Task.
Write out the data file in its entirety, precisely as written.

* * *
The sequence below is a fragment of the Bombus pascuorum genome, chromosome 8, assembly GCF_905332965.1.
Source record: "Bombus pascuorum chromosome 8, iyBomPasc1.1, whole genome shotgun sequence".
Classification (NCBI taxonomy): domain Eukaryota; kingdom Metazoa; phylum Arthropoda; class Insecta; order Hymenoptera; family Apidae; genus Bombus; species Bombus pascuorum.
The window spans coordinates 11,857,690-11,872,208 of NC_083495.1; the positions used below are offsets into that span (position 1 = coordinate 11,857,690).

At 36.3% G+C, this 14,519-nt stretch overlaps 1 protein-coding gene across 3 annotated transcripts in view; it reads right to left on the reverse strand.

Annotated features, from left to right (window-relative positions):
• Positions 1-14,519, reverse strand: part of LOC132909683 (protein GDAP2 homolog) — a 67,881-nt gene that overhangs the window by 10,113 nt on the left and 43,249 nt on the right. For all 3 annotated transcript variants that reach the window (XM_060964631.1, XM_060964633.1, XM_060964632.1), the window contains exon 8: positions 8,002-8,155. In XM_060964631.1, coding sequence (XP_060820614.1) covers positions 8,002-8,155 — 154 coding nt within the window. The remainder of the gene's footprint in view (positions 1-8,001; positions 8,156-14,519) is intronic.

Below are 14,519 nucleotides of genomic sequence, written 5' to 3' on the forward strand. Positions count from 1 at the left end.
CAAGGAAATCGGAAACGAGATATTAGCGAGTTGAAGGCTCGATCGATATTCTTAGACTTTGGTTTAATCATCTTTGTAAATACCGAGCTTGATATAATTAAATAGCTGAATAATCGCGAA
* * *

The sequence below is a fragment of the Bombus pascuorum genome, chromosome 8, assembly GCF_905332965.1.
Source record: "Bombus pascuorum chromosome 8, iyBomPasc1.1, whole genome shotgun sequence".
Classification (NCBI taxonomy): domain Eukaryota; kingdom Metazoa; phylum Arthropoda; class Insecta; order Hymenoptera; family Apidae; genus Bombus; species Bombus pascuorum.
The window spans coordinates 11,857,690-11,872,208 of NC_083495.1; the positions used below are offsets into that span (position 1 = coordinate 11,857,690).

At 36.3% G+C, this 14,519-nt stretch overlaps 1 protein-coding gene across 3 annotated transcripts in view; it reads right to left on the reverse strand.

Annotated features, from left to right (window-relative positions):
• Positions 1-14,519, reverse strand: part of LOC132909683 (protein GDAP2 homolog) — a 67,881-nt gene that overhangs the window by 10,113 nt on the left and 43,249 nt on the right. For all 3 annotated transcript variants that reach the window (XM_060964631.1, XM_060964633.1, XM_060964632.1), the window contains exon 8: positions 8,002-8,155. In XM_060964631.1, coding sequence (XP_060820614.1) covers positions 8,002-8,155 — 154 coding nt within the window. The remainder of the gene's footprint in view (positions 1-8,001; positions 8,156-14,519) is intronic.

Below are 14,519 nucleotides of genomic sequence, written 5' to 3' on the forward strand. Positions count from 1 at the left end.
CAAGGAAATCGGAAACGAGATATTAGCGAGTTGAAGGCTCGATCGATATTCTTAGACTTTGGTTTAATCATCTTTGTAAATACCGAGCTTGATATAATTAAATAGCTGAATAATCGCGAA